## Multi-Step Equations

### Learning Outcomes

• Use properties of equality to isolate variables and solve algebraic equations
• Solve equations containing absolute value

Steps with an end in sight.

## Use Properties of Equality to Isolate Variables and Solve Algebraic Equations

First, let us define some important terminology:

• variables: variables are symbols that stand for an unknown quantity; they are often represented with letters, like x, y, or z.
• coefficient: Sometimes a variable is multiplied by a number. This number is called the coefficient of the variable. For example, the coefficient of  $3x$ is $3$.
• term: a single number, or variables and numbers connected by multiplication. $-4, 6x$ and $x^2$ are all terms.
• expression: groups of terms connected by addition and subtraction. $2x^2-5$ is an expression.
• equation: an equation is a mathematical statement that two expressions are equal. An equation will always contain an equal sign with an expression on each side. Think of an equal sign as meaning “the same as.” Some examples of equations are $y = mx +b$, $\dfrac{3}{4}\normalsize r = v^{3} - r$, and $2(6-d) + f(3 +k) =\dfrac{1}{4}\normalsize d$.

The following figure shows how coefficients, variables, terms, and expressions all come together to make equations. In the equation $2x-3^2=10x$, the variable is $x$, a coefficient is $10$, a term is $10x$, an expression is $2x-3^2$.

There are some equations that you can solve in your head quickly. For example, what is the value of y in the equation $2y=6$? Chances are you didn’t need to get out a pencil and paper to calculate that $y=3$. You only needed to do one thing to get the answer: divide $6$ by $2$.

Other equations are more complicated. Solving $\displaystyle 4\left(\frac{1}{3}\normalsize t+\frac{1}{2}\normalsize\right)=6$ without writing anything down is difficult! That is because this equation contains not just a variable but also fractions and terms inside parentheses. This is a multi-step equation, one that takes several steps to solve. Although multi-step equations take more time and more operations, they can still be simplified and solved by applying basic algebraic rules.

Remember that you can think of an equation as a balance scale, with the goal being to rewrite the equation so that it is easier to solve but still balanced. The addition property of equality and the multiplication property of equality explain how you can keep the scale, or the equation, balanced. Whenever you perform an operation to one side of the equation, if you perform the same exact operation to the other side, you will keep both sides of the equation equal.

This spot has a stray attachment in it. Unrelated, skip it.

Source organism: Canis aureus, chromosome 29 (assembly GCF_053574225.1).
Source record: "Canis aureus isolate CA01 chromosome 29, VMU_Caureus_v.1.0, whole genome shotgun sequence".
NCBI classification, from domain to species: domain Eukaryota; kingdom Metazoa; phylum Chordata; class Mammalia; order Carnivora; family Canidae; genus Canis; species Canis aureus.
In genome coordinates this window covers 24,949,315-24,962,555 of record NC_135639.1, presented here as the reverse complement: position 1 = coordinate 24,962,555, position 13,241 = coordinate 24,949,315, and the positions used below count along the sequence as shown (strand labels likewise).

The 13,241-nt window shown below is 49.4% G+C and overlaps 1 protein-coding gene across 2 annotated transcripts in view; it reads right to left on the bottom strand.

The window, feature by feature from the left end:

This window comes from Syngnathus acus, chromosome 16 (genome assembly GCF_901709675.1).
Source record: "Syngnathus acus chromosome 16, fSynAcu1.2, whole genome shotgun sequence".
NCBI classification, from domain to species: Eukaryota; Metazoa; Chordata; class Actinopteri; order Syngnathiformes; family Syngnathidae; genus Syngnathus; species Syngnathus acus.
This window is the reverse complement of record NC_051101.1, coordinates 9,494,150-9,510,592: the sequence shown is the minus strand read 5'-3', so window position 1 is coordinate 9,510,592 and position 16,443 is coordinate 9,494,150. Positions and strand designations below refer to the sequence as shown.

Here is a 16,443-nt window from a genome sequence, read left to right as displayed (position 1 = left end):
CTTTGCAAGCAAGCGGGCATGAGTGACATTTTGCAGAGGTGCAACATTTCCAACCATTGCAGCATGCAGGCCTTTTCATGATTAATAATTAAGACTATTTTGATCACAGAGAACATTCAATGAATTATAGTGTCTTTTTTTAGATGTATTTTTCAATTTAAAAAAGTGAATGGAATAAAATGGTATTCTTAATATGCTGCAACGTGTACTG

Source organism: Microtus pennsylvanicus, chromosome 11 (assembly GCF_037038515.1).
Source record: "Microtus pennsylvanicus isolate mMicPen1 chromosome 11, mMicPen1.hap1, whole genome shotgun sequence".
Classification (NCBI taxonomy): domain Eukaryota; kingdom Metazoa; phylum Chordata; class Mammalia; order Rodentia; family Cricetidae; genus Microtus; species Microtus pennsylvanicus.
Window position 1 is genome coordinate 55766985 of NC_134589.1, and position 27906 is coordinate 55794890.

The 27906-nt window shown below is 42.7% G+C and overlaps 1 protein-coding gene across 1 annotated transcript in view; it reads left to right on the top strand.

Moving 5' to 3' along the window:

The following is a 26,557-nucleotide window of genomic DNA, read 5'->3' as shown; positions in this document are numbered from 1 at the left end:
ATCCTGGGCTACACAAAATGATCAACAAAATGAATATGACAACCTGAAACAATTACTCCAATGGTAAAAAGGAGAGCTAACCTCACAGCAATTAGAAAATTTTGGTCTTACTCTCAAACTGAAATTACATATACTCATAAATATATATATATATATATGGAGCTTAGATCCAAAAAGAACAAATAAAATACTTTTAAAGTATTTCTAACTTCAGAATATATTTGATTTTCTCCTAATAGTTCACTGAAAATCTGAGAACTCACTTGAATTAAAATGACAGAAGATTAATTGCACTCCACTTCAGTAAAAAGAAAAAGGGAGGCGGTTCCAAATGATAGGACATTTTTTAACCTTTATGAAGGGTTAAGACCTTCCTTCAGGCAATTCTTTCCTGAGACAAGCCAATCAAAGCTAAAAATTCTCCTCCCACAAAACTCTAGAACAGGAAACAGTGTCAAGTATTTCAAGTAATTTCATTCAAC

If the equation is in the form $ax+b=c$, where x is the variable, you can solve the equation as before. First “undo” the addition and subtraction and then “undo” the multiplication and division.

### Example

Solve $3y+2=11$.

### Example

Solve $3x+5x+4-x+7=88$.

Some equations may have the variable on both sides of the equal sign, as in this equation: $4x-6=2x+10$.

To solve this equation, we need to “move” one of the variable terms. This can make it difficult to decide which side to work with. It does not matter which term gets moved, $4x$ or $2x$; however, to avoid negative coefficients, you can move the smaller term.

### Examples

Solve: $4x-6=2x+10$

In this video, we show an example of solving equations that have variables on both sides of the equal sign.

## Solving Multi-Step Equations With Absolute Value

We can apply the same techniques we used for solving a one-step equation which contained absolute value to an equation that will take more than one step to solve. Let us start with an example where the first step is to write two equations, one equal to positive $26$ and one equal to negative $26$.

### Example

Solve for p. $\left|2p–4\right|=26$

In the next video, we show more examples of solving a simple absolute value equation.

Now let us look at an example where you need to do an algebraic step or two before you can write your two equations. The goal here is to get the absolute value on one side of the equation by itself. Then we can proceed as we did in the previous example.

### Example

Solve for w. $3\left|4w–1\right|–5=10$

In the two videos that follow, we show examples of how to solve an absolute value equation that requires you to isolate the absolute value first using mathematical operations.